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Young lifesavers!

A SALFORD-based charity is helping to teach pupils across the country how they can save the lives of friends who suffer a heart attack.

Hundreds of children’s deaths through sudden cardiac arrest may be avoided by a campaign which also involves equipping schools with life-saving defibrillator machines.

Salford-based Hand On Heart has already provided 12 schools across the UK with free automated external defibrillators (AEDs), along with free cardiopulmonary resuscitation (CPR) training for school staff and pupils.

Twelve young people die each week from a sudden cardiac arrest (SCA), 80% of whom show no symptoms beforehand. But the survival rates are dramatically increased – from six per cent to 74% – if the young victim gets immediate access to a defibrillator.

Hand on Heart aims to provide defibrillators and CPR training to schools across the UK to prevent young people dying from SCA. The charity is planning to get more schools involved, as well as working with a greater number of organisations and recruiting a public ambassador to promote the campaign.

In October, a two-year-old boy was saved with a defibrillator after he suffered a cardiac arrest caused by a pre-existing heart condition. Unfortunately, for every survivor story there are other tragic cases, such as the sudden deaths of 17-year-old Jordan Grant and 15-year-old schoolgirl Lily Webster in the past two months. These are the kinds of tragedies that Hand On Heart wants to prevent.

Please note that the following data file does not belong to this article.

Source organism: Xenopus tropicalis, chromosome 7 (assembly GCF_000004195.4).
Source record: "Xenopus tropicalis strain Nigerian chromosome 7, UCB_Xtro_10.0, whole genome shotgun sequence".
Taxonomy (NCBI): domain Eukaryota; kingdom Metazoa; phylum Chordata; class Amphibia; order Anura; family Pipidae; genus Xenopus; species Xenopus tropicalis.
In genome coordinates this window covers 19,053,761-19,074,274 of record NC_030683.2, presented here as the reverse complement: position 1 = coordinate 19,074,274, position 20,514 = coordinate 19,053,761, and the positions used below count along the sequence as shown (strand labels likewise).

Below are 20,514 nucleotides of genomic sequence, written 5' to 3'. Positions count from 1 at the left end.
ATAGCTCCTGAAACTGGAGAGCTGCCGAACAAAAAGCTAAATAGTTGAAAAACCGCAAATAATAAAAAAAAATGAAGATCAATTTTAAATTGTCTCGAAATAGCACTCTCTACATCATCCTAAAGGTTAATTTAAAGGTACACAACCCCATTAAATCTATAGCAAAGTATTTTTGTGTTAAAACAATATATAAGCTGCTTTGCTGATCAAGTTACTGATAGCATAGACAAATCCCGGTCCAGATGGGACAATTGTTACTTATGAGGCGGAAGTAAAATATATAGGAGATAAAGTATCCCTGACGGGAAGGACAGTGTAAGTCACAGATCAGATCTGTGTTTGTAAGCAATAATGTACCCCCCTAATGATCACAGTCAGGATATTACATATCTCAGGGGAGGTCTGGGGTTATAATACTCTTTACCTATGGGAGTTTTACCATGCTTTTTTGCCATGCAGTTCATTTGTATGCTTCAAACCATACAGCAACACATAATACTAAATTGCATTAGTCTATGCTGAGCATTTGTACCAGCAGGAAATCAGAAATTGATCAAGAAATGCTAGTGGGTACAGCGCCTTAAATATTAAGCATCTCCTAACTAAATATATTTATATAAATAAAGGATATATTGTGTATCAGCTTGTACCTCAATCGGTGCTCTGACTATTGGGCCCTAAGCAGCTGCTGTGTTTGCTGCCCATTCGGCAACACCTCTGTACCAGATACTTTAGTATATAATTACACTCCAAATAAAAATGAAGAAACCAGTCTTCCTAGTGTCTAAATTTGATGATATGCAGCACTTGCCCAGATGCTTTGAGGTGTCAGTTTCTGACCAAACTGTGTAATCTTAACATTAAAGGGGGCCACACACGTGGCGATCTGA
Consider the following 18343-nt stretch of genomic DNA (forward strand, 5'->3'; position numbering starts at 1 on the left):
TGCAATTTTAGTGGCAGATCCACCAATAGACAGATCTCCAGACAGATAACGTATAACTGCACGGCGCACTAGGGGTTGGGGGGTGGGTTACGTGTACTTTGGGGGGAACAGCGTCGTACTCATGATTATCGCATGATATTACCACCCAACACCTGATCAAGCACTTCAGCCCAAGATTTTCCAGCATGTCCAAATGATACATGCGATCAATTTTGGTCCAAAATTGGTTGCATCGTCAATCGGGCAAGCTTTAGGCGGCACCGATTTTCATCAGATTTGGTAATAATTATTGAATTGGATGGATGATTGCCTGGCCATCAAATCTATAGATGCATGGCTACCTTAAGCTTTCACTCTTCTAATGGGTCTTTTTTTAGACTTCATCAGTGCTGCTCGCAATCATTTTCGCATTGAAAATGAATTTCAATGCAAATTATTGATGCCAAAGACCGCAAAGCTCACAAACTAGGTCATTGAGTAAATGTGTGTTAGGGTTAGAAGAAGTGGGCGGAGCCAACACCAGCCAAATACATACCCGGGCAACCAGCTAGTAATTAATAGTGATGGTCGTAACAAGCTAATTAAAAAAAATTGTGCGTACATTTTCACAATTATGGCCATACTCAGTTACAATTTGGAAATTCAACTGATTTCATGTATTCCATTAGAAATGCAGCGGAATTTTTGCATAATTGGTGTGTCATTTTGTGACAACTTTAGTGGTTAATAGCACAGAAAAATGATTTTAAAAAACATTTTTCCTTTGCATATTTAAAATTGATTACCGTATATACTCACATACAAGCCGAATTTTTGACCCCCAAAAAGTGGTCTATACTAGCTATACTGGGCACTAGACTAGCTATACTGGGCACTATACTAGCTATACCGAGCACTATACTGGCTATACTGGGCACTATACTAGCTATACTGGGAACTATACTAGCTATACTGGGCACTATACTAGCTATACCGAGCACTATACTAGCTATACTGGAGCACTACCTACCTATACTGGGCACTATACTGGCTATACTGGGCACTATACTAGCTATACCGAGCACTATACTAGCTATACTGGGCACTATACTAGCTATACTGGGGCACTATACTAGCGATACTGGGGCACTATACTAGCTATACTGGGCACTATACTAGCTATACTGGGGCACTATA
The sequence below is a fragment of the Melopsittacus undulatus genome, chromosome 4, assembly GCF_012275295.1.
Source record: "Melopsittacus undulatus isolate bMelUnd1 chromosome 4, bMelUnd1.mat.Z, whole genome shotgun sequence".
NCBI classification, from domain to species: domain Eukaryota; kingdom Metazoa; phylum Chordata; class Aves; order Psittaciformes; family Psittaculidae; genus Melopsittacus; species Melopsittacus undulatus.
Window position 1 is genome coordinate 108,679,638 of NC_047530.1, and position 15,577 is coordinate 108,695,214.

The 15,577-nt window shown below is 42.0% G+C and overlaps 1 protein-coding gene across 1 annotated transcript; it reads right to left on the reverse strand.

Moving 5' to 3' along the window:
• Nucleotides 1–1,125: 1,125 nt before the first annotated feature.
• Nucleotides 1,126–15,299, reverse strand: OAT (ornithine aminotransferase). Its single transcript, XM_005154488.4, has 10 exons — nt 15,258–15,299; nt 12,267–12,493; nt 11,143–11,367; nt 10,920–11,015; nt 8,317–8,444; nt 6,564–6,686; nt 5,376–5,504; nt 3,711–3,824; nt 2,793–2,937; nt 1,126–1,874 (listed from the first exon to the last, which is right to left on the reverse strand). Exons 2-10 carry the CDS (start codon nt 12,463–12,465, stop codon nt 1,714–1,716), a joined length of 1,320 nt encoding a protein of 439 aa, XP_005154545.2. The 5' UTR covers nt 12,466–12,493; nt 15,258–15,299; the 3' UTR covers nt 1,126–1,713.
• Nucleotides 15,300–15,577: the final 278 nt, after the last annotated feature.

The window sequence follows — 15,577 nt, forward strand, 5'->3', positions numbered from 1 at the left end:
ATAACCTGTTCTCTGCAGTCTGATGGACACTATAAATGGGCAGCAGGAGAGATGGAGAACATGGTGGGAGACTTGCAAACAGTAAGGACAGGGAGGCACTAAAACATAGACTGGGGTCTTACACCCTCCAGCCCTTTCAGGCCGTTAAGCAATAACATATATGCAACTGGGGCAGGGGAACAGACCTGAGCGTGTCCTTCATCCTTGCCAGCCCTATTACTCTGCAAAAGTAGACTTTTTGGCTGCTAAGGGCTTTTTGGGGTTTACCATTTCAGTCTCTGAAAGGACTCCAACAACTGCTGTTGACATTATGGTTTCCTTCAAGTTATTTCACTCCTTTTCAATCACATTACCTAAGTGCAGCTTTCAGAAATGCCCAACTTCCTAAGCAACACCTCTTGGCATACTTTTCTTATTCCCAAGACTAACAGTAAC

Little Lever School in Bolton is one of the schools that has already benefited from Hand On Heart’s work. An ex-student, Aylish Doherty, nominated the school for a free defibrillator because her friend had suffered a cardiac arrest and collapsed.

Head teacher Phillip Hewitt said: “We will never forget the events of September 2010 and how the training and quick action of two teachers saved the life of one of our students. I am very grateful to receive the Hand on Heart award.”

The campaign began in March 2010 when four companies (Imperative Training,, Laerdal and Philips) decided that more needed to be done about death from cardiac arrest among young people.

Since April 2011, two monthly winners have been picked from a list of nominations to receive a free defibrillator and training. Nominations have come from staff, parents and pupils, often after reading the alarming statistics on SCA in the UK.

Campaign manager Gina Harris said: “We believe that the Hand on Heart campaign is a very powerful way of raising awareness to the problem of cardiac arrest in the young, but also a way of doing something positive about it by providing life-saving solutions for schools.”

Fliss Boobyer of Kent College, winners in September 2011, said: “On January 16, my mother collapsed and died in the medical centre. Having a defibrillator could have potentially saved her. If this could prevent the death of any students at school, then the possession of an AED is imperative.”

Jill Elburn, of St Teresa’s School in Surrey, winners in June 2011, added: “We are very grateful to the Hand on Heart charity for providing us with the equipment and the necessary training. The safety of our girls, staff, parents and all visitors to the school is paramount and this device contributes greatly to that.”

The work of the charity has also been good news for schools such as Abbey School, Rotherham, where seven per cent of the pupils have diagnosed heart conditions.

Gina Harris added: “We believe they can go from strength to strength and take their campaign all over the country. After seeing the statistics, it is hard to think of a parent or member of staff who would not want Hand On Heart to work with their school.”

*To make a donation to Hand On Heart text HAND88 £3 (or replace ‘3’ with an amount of your choice) to 70070 or visit

*For more information on Hand on Heart, or to nominate a school, visit You can also go to or follow @HandonHeart on Twitter.


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